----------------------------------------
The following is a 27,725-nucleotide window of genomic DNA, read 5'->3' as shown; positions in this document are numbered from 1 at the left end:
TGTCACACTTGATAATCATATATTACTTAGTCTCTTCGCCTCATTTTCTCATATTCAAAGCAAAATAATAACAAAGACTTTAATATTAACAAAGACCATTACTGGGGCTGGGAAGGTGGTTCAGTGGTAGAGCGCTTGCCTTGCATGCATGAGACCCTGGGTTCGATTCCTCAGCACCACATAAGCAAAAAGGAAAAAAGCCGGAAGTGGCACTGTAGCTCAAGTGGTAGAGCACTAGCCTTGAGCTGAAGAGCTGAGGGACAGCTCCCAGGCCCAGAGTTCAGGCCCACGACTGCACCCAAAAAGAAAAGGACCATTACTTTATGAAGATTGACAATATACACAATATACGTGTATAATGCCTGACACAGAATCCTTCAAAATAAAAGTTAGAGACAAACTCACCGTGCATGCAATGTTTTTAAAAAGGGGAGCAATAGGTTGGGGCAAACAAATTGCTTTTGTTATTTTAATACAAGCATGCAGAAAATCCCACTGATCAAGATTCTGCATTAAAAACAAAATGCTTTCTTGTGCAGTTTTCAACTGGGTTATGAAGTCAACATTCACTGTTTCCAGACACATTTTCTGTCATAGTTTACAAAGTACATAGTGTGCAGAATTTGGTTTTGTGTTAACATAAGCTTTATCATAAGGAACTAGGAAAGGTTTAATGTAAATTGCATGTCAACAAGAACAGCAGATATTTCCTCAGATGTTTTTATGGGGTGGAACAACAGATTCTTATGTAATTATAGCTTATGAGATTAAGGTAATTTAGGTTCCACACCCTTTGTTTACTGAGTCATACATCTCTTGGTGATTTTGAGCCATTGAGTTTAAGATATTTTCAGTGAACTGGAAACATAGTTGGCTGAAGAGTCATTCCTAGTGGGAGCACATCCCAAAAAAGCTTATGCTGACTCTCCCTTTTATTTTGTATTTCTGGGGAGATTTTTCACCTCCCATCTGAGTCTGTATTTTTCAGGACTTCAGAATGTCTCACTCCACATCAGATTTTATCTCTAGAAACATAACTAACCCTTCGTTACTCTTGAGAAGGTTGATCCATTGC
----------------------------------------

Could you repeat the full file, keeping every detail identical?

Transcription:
The following is a 27,725-nucleotide window of genomic DNA, read 5'->3' as shown; positions in this document are numbered from 1 at the left end:
TGTCACACTTGATAATCATATATTACTTAGTCTCTTCGCCTCATTTTCTCATATTCAAAGCAAAATAATAACAAAGACTTTAATATTAACAAAGACCATTACTGGGGCTGGGAAGGTGGTTCAGTGGTAGAGCGCTTGCCTTGCATGCATGAGACCCTGGGTTCGATTCCTCAGCACCACATAAGCAAAAAGGAAAAAAGCCGGAAGTGGCACTGTAGCTCAAGTGGTAGAGCACTAGCCTTGAGCTGAAGAGCTGAGGGACAGCTCCCAGGCCCAGAGTTCAGGCCCACGACTGCACCCAAAAAGAAAAGGACCATTACTTTATGAAGATTGACAATATACACAATATACGTGTATAATGCCTGACACAGAATCCTTCAAAATAAAAGTTAGAGACAAACTCACCGTGCATGCAATGTTTTTAAAAAGGGGAGCAATAGGTTGGGGCAAACAAATTGCTTTTGTTATTTTAATACAAGCATGCAGAAAATCCCACTGATCAAGATTCTGCATTAAAAACAAAATGCTTTCTTGTGCAGTTTTCAACTGGGTTATGAAGTCAACATTCACTGTTTCCAGACACATTTTCTGTCATAGTTTACAAAGTACATAGTGTGCAGAATTTGGTTTTGTGTTAACATAAGCTTTATCATAAGGAACTAGGAAAGGTTTAATGTAAATTGCATGTCAACAAGAACAGCAGATATTTCCTCAGATGTTTTTATGGGGTGGAACAACAGATTCTTATGTAATTATAGCTTATGAGATTAAGGTAATTTAGGTTCCACACCCTTTGTTTACTGAGTCATACATCTCTTGGTGATTTTGAGCCATTGAGTTTAAGATATTTTCAGTGAACTGGAAACATAGTTGGCTGAAGAGTCATTCCTAGTGGGAGCACATCCCAAAAAAGCTTATGCTGACTCTCCCTTTTATTTTGTATTTCTGGGGAGATTTTTCACCTCCCATCTGAGTCTGTATTTTTCAGGACTTCAGAATGTCTCACTCCACATCAGATTTTATCTCTAGAAACATAACTAACCCTTCGTTACTCTTGAGAAGGTTGATCCATTGC